A History of STRUM
by Roy Matson
The Hold-Off Society

A small hall opposite Immanuel Lutheran Church on elm Street may be of little interest to
many now that a fresh coat of paint obliterates the sign that identified it as the Temperance
Hall. But it is one of the oldest buildings in town and was erected by a community wide
social group that met regularly every month beginning in the early 1880’s with an avowed
purpose of “holding-off” the use of alcohol beverages.

Not that alcoholic use was wide spread here a hundred years ago. The Yankee settlers
were of New England stock and though some men may have enjoyed a nip on occassions,
they were usually abstainers. Immigrants had little money beyond necessities back in those
days and so the Norwegians favored øl instead of the fiery stuff. In any event these
Norwegians organized a temperance society in the early eighties and met regularly on the
second floor at Finstad’s hall. A pair of strict temperance men, Olson and Ager, published
the Reform, a semi-weekly, at Eau Claire and were prime instigators of this movement.
The paper was well written, had wide circulation among Norwegian readers and
publicized temperance issues prominently. Eau Claire library files reveal spring election
canvass results of all municipalities in the area regarding we-dry results.

This society was likely the first and only community-wide meeting group at that time and
may have provided an opportunity for social gathering also. Outside speakers were
frequent and it should be remembered that Strum is named for one of these men.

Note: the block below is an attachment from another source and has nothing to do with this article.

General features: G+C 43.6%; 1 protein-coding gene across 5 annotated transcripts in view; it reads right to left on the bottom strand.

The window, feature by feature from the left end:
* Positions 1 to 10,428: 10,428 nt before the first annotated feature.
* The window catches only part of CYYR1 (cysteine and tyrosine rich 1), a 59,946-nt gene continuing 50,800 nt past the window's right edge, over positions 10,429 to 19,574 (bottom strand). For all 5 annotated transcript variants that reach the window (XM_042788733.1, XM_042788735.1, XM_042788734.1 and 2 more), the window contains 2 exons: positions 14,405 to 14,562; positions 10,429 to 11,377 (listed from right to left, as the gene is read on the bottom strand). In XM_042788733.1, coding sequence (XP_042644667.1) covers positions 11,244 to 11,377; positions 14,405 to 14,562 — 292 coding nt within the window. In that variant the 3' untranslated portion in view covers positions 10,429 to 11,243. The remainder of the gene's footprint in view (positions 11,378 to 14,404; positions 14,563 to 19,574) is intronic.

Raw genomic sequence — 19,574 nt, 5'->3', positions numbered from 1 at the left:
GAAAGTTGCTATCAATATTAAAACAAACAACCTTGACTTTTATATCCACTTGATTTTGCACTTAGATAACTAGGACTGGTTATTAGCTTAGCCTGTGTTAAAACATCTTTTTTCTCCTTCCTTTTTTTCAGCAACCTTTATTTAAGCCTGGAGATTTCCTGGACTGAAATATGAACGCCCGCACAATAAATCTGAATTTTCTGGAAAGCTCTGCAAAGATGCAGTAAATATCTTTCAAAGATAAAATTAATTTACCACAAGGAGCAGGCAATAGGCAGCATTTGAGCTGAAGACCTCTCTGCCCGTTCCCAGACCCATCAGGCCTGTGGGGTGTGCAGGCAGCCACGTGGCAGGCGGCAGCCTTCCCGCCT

Temperance translated literally into Norwegian is “av-hold” or “hold-off”, so this early
group was in a sense, the hold-off society. What success or influence did they have? How
long were they active?

The hall shows up on the oldest picture of this town, snapped a short time after the
railroad came down the valley. Pioneer merchant Hans Willumson was the force behind its
erection and may have financed it substantially. It was one of the very first buildings that
went up after Strum began moving south of the river. An old story persists that Finstad
permitted dancing on his 2nd floor which ended the relationship with the hold-off society.
Willumson charged a dollar per meeting for hall rental. Beginning in 1894 it was used by
Unity township for their annual meetings for 84 years. The ladies band practiced there and
during early years a local unit of the Skandinavian Working Men’s Society used the hall
for meetings. It was used for justice court cases, a wedding or two and a meeting that
resulted in erection of the church across the street took place in that hall. The last
meetings of the temperance society were held about 1905 although no records now exist.
In spite of their activity the community became wet in time.
Scan of Original Page & Picture
(slow loading)